Managing risk is always a priority for food and beverage manufacturers, but that is especially true now, as uncertainties around the COVID-19 pandemic continue to cast a shadow over the economy. Greater attention has been focused on food safety as a result of that crisis, and some segments of the industry have even suffered plant shutdowns. The supply of some raw materials has been interrupted, and in some cases, consumer preferences have abruptly shifted.
That’s a lot of change to manage. Disruption is happening in every industry, though, and one of the key takeaways has been that information technology is a strategic advantage during times of rapid change. The ability to assess the situation quickly, develop a plan of action and execute rapidly depends on having clear visibility to all aspects of the business and greater control over outcomes.
Let’s look at a few of the risks that food and beverage companies face, and how they can use technology to manage that risk.
Changing Consumer Preferences
Changing buyer preferences are a fact of life in the food and beverage industry. In recent months, however, they have become far more pronounced. In March 2020, as the scale of the coronavirus crisis started to become clear, consumers around the world rushed to stock up on staple food items. Pasta, canned foods, rice, and other non-perishable food items were in high demand. Sales of higher-margin prepared foods dropped somewhat, as consumers focused on the essentials.
That creates some difficult challenges for inventory and production planners. There is a difference, though, between challenging situations and impossible ones. Companies with an established competency around inventory planning and lean production are at a distinctive advantage when demand shifts abruptly.
Fortunately, ERP technology enables food and beverage companies to optimize inventory and production based on the latest available information. FoodBusiness ERP on Sage X3 incorporates both MRP (Material Requirements Planning) and MPS (Master Production Schedule) functionality. Food and beverage companies can apply either model (or both) to suit their production and inventory management requirements.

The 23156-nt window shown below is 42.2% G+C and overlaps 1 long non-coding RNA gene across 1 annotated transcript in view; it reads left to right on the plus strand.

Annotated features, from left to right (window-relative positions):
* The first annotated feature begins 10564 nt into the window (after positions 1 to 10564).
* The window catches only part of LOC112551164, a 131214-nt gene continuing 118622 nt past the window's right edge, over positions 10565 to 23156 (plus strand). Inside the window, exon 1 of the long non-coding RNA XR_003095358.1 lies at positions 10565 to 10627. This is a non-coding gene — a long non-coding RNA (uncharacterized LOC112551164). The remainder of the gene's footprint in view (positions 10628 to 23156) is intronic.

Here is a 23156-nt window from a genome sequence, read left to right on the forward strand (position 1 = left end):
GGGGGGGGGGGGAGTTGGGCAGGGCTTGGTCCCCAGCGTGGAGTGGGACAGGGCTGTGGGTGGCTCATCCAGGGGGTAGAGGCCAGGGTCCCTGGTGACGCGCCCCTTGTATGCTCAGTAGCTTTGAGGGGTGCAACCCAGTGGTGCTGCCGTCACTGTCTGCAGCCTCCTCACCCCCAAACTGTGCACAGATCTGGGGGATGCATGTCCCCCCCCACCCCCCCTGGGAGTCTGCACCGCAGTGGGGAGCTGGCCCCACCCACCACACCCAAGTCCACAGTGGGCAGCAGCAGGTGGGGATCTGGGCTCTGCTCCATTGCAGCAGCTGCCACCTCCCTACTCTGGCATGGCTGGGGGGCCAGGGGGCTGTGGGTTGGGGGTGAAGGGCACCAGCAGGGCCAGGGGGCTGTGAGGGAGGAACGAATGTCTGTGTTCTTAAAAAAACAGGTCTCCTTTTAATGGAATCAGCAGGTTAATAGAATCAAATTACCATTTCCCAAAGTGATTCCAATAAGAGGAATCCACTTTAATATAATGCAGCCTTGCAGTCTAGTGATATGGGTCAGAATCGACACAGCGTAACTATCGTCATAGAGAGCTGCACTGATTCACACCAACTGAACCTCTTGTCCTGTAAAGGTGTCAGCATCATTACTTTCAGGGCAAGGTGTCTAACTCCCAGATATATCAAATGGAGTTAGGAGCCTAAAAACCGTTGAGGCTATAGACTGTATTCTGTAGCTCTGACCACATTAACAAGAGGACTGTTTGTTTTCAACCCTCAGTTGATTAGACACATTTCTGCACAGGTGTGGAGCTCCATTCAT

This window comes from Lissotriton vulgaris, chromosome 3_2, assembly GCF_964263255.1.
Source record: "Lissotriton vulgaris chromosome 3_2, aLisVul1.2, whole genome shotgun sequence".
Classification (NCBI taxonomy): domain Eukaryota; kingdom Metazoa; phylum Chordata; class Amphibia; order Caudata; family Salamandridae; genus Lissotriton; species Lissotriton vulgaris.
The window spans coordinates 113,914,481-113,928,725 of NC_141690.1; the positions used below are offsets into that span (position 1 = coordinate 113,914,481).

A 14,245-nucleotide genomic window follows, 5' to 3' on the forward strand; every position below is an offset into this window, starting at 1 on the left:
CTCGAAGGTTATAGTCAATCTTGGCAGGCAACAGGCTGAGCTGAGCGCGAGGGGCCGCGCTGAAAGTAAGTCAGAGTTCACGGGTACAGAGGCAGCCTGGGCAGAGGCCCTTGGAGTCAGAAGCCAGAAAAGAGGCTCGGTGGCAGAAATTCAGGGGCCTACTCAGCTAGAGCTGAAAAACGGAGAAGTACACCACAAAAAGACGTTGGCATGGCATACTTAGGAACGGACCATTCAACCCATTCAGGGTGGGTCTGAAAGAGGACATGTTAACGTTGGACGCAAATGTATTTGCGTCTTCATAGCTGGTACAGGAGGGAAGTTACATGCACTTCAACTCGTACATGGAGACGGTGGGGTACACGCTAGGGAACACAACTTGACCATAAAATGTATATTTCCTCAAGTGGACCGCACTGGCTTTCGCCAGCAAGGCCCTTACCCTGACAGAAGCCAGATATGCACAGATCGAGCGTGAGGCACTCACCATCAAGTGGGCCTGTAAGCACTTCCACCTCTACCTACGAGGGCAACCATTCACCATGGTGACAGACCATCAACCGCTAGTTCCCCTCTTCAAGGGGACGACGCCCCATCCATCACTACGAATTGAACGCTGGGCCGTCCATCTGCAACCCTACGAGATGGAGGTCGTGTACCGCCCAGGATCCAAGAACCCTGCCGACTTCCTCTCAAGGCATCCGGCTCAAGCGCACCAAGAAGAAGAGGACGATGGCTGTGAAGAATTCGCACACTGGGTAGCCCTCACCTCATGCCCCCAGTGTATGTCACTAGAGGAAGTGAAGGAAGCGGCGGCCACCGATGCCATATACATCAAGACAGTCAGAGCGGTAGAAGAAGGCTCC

Supply Chain Risks
Although rapidly changing consumer preferences are closely related to supply chain management, they represent only a subset of the broader category of supply chain risks. As ethanol plants cut their production earlier this year, a key byproduct of that process was suddenly in short supply. Compressed carbon dioxide, which is used for beer, carbonated beverages and meat processing, became harder to obtain.
Many businesses have chosen to include supply chain disruption in their business interruption insurance coverage. Others have invested in hedging instruments to offset the risk of price fluctuations. There is a third tool available to business leaders to manage supply chain risk, however. Companies with sophisticated production planning capabilities have been better positioned to deal with disruptions, as they are able to reallocate productive capacity to maintain high utilization of people and equipment, even when they are lacking the raw materials to make a particular product.
The other side of the supply chain risk equation is driven by a sudden drop in demand, which results in excess inventory and potential spoilage. Sales to restaurants, hotels and institutions dropped precipitously as coronavirus shutdowns were instituted around the world. Substantial amounts of inventory became unsalable or needed to be repackaged for sale to consumers.